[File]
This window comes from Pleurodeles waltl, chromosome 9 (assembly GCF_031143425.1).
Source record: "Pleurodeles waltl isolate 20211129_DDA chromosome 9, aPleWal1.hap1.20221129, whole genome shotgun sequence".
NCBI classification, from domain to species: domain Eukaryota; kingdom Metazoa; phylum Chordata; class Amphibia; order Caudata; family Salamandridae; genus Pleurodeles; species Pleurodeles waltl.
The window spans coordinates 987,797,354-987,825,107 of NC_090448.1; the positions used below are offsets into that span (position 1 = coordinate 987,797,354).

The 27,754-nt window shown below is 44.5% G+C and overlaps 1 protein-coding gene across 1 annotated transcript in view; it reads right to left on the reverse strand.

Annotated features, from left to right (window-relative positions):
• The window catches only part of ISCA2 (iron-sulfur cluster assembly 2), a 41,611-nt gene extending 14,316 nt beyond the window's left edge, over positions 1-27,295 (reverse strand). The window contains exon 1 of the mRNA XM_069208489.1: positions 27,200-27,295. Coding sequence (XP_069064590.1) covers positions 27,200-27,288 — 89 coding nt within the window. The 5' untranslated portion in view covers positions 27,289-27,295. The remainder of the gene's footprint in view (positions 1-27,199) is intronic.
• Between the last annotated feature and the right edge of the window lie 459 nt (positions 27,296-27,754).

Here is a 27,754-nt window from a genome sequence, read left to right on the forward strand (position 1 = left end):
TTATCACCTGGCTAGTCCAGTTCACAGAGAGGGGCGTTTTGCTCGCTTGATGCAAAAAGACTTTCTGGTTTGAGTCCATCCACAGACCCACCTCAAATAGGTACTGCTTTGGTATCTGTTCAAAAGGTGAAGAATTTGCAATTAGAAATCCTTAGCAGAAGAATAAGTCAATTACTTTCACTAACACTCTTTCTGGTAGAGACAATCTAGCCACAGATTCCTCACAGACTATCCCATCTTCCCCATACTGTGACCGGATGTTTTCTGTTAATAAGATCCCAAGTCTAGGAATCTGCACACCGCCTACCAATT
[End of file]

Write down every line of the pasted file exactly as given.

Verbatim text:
This window comes from Pleurodeles waltl, chromosome 9 (assembly GCF_031143425.1).
Source record: "Pleurodeles waltl isolate 20211129_DDA chromosome 9, aPleWal1.hap1.20221129, whole genome shotgun sequence".
NCBI classification, from domain to species: domain Eukaryota; kingdom Metazoa; phylum Chordata; class Amphibia; order Caudata; family Salamandridae; genus Pleurodeles; species Pleurodeles waltl.
The window spans coordinates 987,797,354-987,825,107 of NC_090448.1; the positions used below are offsets into that span (position 1 = coordinate 987,797,354).

The 27,754-nt window shown below is 44.5% G+C and overlaps 1 protein-coding gene across 1 annotated transcript in view; it reads right to left on the reverse strand.

Annotated features, from left to right (window-relative positions):
• The window catches only part of ISCA2 (iron-sulfur cluster assembly 2), a 41,611-nt gene extending 14,316 nt beyond the window's left edge, over positions 1-27,295 (reverse strand). The window contains exon 1 of the mRNA XM_069208489.1: positions 27,200-27,295. Coding sequence (XP_069064590.1) covers positions 27,200-27,288 — 89 coding nt within the window. The 5' untranslated portion in view covers positions 27,289-27,295. The remainder of the gene's footprint in view (positions 1-27,199) is intronic.
• Between the last annotated feature and the right edge of the window lie 459 nt (positions 27,296-27,754).

Here is a 27,754-nt window from a genome sequence, read left to right on the forward strand (position 1 = left end):
TTATCACCTGGCTAGTCCAGTTCACAGAGAGGGGCGTTTTGCTCGCTTGATGCAAAAAGACTTTCTGGTTTGAGTCCATCCACAGACCCACCTCAAATAGGTACTGCTTTGGTATCTGTTCAAAAGGTGAAGAATTTGCAATTAGAAATCCTTAGCAGAAGAATAAGTCAATTACTTTCACTAACACTCTTTCTGGTAGAGACAATCTAGCCACAGATTCCTCACAGACTATCCCATCTTCCCCATACTGTGACCGGATGTTTTCTGTTAATAAGATCCCAAGTCTAGGAATCTGCACACCGCCTACCAATT